Spending for primary care services accounts for only about two percent of Medicare fee-for-service spending, a new study has found.

Even when the concept of primary care is expanded to include services provided by nurse practitioners, physician assistants, geriatricians, and gynecologists, all of whom bill for primary care services, that figure rises only to 4.88 percent.

The proportion of primary care spending falls as Medicare beneficiaries age, a reflection of their greater consumption of specialist, hospital, and surgical care as they get older.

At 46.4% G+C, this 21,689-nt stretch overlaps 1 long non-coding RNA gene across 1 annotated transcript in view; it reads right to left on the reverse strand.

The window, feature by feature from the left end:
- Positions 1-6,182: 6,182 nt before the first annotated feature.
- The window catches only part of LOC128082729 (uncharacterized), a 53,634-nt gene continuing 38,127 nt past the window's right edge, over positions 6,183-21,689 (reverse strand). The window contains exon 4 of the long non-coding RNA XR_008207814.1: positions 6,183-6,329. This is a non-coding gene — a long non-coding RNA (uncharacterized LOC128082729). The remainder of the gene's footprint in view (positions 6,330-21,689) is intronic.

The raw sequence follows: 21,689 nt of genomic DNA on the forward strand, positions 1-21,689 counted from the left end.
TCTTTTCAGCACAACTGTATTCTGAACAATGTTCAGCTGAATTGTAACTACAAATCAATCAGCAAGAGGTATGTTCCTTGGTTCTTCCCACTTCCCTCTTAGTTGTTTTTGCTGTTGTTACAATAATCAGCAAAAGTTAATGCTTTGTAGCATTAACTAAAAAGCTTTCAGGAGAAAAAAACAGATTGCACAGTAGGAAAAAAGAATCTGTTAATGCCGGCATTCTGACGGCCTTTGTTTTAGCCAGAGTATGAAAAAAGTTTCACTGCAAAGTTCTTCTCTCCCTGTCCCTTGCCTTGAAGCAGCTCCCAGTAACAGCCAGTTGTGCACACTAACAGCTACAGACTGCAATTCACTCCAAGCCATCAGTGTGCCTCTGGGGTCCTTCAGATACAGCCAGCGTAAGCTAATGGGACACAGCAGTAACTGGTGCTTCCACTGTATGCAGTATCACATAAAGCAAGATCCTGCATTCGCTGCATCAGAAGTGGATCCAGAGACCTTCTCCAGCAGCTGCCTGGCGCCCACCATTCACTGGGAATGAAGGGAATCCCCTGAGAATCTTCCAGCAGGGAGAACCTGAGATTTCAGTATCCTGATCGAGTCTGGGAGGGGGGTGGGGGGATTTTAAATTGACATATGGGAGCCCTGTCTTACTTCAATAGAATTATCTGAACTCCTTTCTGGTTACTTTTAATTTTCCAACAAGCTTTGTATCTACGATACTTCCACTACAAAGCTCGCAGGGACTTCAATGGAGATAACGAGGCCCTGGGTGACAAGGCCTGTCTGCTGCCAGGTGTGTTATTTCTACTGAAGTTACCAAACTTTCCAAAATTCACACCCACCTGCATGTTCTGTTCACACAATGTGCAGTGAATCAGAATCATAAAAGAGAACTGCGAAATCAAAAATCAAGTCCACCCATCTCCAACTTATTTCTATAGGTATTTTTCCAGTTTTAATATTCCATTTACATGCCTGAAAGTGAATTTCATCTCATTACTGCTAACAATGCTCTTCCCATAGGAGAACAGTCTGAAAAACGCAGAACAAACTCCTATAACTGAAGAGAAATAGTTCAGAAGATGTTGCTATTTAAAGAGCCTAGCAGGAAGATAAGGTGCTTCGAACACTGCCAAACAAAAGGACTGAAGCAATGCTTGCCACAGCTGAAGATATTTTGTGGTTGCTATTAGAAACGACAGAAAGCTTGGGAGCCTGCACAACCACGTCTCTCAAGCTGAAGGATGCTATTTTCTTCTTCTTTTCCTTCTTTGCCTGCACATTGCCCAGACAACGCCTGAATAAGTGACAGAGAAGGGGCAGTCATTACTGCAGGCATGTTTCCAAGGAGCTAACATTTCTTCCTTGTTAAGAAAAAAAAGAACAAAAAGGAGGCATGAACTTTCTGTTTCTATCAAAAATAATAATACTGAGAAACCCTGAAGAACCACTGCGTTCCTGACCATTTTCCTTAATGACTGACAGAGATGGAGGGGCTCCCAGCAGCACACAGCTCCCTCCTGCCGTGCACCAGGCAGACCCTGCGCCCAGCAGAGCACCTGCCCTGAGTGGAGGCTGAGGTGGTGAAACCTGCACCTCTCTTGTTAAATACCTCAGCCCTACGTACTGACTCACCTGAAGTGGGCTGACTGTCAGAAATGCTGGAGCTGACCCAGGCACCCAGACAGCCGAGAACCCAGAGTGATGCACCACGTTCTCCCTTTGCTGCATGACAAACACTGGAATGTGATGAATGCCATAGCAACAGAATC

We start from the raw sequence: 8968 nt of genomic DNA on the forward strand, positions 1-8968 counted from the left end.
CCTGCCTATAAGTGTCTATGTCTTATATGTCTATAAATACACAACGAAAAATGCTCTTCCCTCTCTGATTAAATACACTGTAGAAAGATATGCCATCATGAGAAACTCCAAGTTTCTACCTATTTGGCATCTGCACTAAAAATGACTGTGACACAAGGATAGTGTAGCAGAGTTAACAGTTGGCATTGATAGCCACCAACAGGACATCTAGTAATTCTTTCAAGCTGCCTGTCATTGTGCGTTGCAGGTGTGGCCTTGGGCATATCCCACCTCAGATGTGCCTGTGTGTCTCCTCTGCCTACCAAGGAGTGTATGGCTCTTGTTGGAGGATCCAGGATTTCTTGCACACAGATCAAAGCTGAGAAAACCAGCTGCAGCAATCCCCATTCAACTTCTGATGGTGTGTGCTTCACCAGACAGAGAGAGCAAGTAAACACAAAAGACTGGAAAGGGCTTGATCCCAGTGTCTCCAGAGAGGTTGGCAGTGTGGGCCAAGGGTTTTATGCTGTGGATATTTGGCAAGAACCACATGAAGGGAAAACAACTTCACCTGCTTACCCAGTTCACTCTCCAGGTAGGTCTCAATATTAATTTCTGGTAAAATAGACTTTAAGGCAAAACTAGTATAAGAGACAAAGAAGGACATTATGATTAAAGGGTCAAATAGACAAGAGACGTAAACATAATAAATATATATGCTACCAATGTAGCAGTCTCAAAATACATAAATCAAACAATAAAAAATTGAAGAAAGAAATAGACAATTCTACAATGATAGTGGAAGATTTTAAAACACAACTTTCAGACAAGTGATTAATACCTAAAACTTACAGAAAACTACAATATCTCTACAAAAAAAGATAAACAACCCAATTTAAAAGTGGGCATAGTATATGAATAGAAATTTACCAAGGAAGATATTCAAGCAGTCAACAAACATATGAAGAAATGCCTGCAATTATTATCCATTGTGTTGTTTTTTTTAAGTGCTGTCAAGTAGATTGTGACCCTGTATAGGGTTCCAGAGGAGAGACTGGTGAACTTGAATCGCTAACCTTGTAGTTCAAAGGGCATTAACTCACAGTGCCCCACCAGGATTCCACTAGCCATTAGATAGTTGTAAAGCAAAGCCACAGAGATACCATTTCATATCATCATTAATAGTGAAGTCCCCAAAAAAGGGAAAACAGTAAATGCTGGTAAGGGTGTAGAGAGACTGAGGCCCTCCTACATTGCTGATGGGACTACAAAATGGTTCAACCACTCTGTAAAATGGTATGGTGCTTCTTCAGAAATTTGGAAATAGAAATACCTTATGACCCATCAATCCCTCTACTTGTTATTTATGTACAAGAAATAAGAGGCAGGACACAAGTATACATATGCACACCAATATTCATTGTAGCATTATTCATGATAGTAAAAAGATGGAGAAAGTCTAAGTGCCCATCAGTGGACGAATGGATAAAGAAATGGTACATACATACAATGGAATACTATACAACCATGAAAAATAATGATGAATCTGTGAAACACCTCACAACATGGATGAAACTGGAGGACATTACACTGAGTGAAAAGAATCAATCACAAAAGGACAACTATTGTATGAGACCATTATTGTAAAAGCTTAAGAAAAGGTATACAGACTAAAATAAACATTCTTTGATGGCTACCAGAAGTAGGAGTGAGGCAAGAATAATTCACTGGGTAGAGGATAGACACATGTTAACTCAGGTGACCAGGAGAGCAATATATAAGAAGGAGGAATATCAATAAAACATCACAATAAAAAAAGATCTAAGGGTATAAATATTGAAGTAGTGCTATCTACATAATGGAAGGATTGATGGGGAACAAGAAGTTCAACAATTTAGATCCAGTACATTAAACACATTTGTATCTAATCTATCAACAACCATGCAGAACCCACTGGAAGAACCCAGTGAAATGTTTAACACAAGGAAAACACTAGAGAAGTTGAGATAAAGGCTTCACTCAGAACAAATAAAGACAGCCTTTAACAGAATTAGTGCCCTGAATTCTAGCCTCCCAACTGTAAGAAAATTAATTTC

Primary care spending was even lower among Medicare-eligible African-American, Native American, Medicaid-eligible seniors, and individuals with chronic medical conditions and lower than that for non-Medicare patients.

Learn more in the Rand Corporation study “Primary Care Spending in the Fee-for-Service Medicare Population,” which appeared in JAMA Internal Medicine.